Gay & Lesbian Review May-June 2019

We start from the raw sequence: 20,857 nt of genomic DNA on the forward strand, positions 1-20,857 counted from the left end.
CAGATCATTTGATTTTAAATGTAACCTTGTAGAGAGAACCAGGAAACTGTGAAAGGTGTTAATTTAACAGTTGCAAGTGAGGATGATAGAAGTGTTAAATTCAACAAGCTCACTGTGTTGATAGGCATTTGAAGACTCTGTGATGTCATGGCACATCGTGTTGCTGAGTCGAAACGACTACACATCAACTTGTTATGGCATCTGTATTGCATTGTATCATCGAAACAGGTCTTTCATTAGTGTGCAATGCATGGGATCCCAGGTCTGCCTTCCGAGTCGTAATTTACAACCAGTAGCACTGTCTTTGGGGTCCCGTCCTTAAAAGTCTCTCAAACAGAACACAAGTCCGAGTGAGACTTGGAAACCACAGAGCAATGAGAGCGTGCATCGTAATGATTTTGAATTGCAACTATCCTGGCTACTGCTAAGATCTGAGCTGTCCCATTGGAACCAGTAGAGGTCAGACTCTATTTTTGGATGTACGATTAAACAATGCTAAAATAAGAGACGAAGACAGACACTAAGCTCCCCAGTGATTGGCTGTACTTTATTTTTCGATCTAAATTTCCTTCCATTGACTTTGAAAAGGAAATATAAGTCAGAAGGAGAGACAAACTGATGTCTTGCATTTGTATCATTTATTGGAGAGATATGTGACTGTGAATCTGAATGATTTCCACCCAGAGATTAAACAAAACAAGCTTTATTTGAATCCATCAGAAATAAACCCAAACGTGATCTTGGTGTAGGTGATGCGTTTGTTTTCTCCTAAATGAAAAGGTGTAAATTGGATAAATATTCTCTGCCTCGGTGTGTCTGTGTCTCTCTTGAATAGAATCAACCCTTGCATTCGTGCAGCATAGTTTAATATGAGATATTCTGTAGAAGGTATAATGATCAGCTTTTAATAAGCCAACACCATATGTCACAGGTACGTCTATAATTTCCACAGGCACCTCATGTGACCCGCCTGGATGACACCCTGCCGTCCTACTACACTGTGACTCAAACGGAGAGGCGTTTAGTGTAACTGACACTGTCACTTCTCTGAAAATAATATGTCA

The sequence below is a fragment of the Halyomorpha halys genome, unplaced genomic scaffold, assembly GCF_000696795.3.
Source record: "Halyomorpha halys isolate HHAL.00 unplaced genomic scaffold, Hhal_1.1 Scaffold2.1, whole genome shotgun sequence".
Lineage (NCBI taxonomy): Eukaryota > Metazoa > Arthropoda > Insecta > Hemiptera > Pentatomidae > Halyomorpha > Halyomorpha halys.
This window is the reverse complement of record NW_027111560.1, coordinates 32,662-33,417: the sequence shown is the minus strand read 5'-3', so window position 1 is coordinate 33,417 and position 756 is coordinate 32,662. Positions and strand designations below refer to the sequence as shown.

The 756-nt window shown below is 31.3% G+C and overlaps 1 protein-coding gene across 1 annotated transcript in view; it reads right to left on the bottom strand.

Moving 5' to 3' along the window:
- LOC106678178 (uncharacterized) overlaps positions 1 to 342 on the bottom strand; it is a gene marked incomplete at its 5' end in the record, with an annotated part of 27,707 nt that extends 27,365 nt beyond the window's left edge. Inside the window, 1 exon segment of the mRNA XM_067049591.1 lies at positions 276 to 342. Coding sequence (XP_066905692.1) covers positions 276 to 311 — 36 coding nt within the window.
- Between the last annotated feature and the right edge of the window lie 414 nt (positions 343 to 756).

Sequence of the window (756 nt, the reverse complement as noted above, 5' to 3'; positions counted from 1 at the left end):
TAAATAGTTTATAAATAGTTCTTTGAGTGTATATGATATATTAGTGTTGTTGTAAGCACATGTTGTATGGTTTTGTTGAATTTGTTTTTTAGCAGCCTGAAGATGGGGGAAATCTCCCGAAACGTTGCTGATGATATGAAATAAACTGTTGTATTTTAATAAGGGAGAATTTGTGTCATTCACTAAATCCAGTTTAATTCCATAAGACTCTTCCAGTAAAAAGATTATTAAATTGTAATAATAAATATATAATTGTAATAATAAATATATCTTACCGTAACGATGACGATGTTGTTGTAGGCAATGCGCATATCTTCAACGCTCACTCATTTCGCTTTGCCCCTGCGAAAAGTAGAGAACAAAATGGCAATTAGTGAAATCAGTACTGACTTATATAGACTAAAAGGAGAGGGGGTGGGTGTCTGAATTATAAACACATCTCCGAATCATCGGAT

the mafia-controlled Stonewall inn. other sites of resistance that predated Stonewall, both in 1966, included the “Sip in” at Julius’ Bar in newyork to protest the state liquor authority’s ban on serving “homosexuals” and the compton cafeteria Riots in San Francisco, which erupted after police harassed a trans woman and she resisted arrest by throwing coffee in an officer’s face. it is within this framework that activists of the ’60s and ’70s organized political marches to claim public space for sexual and gender nonconforming peo- ples and to insert their politics into the public sphere. over the years, however, these once po- litically charged marches have been trans- formed to accommodate the mainstream masses. corporate sponsorships have had a commercializing effect, turning marches into parades. the radical political critiques associated with organized trans/queer marches are rendered invisible through an æsthetic of celebration. “Pinkwashing,” as defined by Sarah Schulman, describes the process by which marketing and political strategies aim to promote products or countries by appearing “gay-friendly” and progressive. this helps explain why banks try to get parade-goers to open new checking accounts at these events, why Mcdonald’s employees will toss you a rainbow handkerchief with an enlarged logo on it, and why lockheed Martin—a top u.S. military contractor— has a military plane-themed float in the parade. these are not public displays that aid in the collective liberation of marginal people, but instead drape the imperial capitalist forces of the u.S. in literal rainbows. l gBtq +-identifying people in the u.S. and around the world are continually marginalized despite several “progress” narra- tives. By drawing attention to oppressive policing practices and the commodification of our communities, some organizations are trying to reorient the movement through the symbolic vehi- cle of “Pride.” T RANS /Q UEER A CTIVIST O RGANIZATIONS Before discussing the current situation in newyork city and the need for an alternative Pride event, let me introduce two critical incidents that occurred in other american cities—columbus, ohio, and washington, d.c.—and their aftermath. according to their website, the Black queer & intersectional collective (Bqic) “is a grassroots community organization in central ohio that works towards the liberation of black queer, trans, and intersex people from all walks of life through direct action, community organizing, and education on our issues, and creating spaces to uplift our voices.” Based in columbus, the col- lective grew from mobilization efforts to free the “Black Pride Four” or “#BlackPride4.” during the Stonewall columbus Pride parade in 2017, a group of black trans and queer protestors and their allies blocked the parade to demand seven minutes of si- lence in protest of the acquittal of the police officer charged with killing Philando castile. Shortly after stepping out into the street, protesters were shoved with bikes, maced, and pushed to the ground. although the group included both black and non-black people, only black people were arrested, namely ashley Brax- ton, wriply Bennet, Kendall denton, and deandre Miles. video of the scene shows white onlookers encouraging the police to take action against the protesters. the #BlackPride4 faced several charges, and the chair of Stonewall columbus testified against the activists. Following the arrests, Bqic called for a boycott of Stonewall columbus Pride and have now chosen to organize their own Pride event, columbus community Pride (ccP), which cen- ters black and brown communities as a way to bring Pride “back to our roots.” Bqic rejects corporate sponsorships and police presence at ccP. at their inaugural event in June 2018, Miss Major griffin-gracy, Stonewall rebellion veteran and trans ac- tivist, was the keynote speaker. as mentioned above, a second organiza- tion that took action during the 2017 Pride season is nJnP, based in washington, d.c. according to their mission statement, “we exist to end the lgBt movement’s com- plicity with systems of oppression that fur- ther marginalize queer and trans individuals. our members are Black, Brown, queer, trans, gender nonconforming, bisexual, in- digenous, two-spirit, formerly incarcerated, disabled, white al- lies and together we recognize that there can be no pride for some of us without liberation for all of us.” nJnP got noticed when they targeted floats by wells Fargo, police, and military contractors with direct action during the 2017 capital Pride pa- rade. But their efforts do not end with challenging the main- stream Pride parade in their city. in keeping with their intersectional politics, they work to support the multiply mar- ginalized in their community. By creating what they call the May–June 2019 23 Over time, the marches have turned into parades. Radical political critiques have been rendered invisible through an æsthetic of celebration.

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